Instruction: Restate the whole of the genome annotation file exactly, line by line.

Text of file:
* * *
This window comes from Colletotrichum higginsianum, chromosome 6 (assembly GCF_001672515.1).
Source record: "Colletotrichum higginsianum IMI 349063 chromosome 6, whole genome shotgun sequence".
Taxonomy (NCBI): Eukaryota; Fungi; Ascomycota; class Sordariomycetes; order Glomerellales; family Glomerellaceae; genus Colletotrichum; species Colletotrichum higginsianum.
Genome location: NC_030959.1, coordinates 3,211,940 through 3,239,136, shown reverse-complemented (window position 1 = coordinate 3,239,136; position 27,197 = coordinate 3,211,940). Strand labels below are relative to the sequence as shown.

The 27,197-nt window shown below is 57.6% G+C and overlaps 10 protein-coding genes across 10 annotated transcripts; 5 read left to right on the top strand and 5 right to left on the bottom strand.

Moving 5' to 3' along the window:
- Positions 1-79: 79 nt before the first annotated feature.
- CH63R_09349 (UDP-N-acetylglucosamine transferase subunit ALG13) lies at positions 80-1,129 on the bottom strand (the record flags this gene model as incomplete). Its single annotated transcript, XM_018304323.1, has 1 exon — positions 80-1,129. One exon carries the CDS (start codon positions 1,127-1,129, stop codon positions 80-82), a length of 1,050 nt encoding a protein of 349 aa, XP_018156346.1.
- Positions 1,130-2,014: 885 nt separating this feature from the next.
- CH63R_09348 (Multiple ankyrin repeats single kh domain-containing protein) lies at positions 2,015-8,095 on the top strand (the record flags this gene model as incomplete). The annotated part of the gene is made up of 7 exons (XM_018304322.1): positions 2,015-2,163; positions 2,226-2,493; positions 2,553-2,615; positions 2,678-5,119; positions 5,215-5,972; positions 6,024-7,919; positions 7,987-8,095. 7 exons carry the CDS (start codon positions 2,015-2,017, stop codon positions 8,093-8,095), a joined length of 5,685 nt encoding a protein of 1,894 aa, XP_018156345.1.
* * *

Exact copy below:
This window comes from Colletotrichum higginsianum, chromosome 6 (assembly GCF_001672515.1).
Source record: "Colletotrichum higginsianum IMI 349063 chromosome 6, whole genome shotgun sequence".
Taxonomy (NCBI): Eukaryota; Fungi; Ascomycota; class Sordariomycetes; order Glomerellales; family Glomerellaceae; genus Colletotrichum; species Colletotrichum higginsianum.
Genome location: NC_030959.1, coordinates 3,211,940 through 3,239,136, shown reverse-complemented (window position 1 = coordinate 3,239,136; position 27,197 = coordinate 3,211,940). Strand labels below are relative to the sequence as shown.

The 27,197-nt window shown below is 57.6% G+C and overlaps 10 protein-coding genes across 10 annotated transcripts; 5 read left to right on the top strand and 5 right to left on the bottom strand.

Moving 5' to 3' along the window:
- Positions 1-79: 79 nt before the first annotated feature.
- CH63R_09349 (UDP-N-acetylglucosamine transferase subunit ALG13) lies at positions 80-1,129 on the bottom strand (the record flags this gene model as incomplete). Its single annotated transcript, XM_018304323.1, has 1 exon — positions 80-1,129. One exon carries the CDS (start codon positions 1,127-1,129, stop codon positions 80-82), a length of 1,050 nt encoding a protein of 349 aa, XP_018156346.1.
- Positions 1,130-2,014: 885 nt separating this feature from the next.
- CH63R_09348 (Multiple ankyrin repeats single kh domain-containing protein) lies at positions 2,015-8,095 on the top strand (the record flags this gene model as incomplete). The annotated part of the gene is made up of 7 exons (XM_018304322.1): positions 2,015-2,163; positions 2,226-2,493; positions 2,553-2,615; positions 2,678-5,119; positions 5,215-5,972; positions 6,024-7,919; positions 7,987-8,095. 7 exons carry the CDS (start codon positions 2,015-2,017, stop codon positions 8,093-8,095), a joined length of 5,685 nt encoding a protein of 1,894 aa, XP_018156345.1.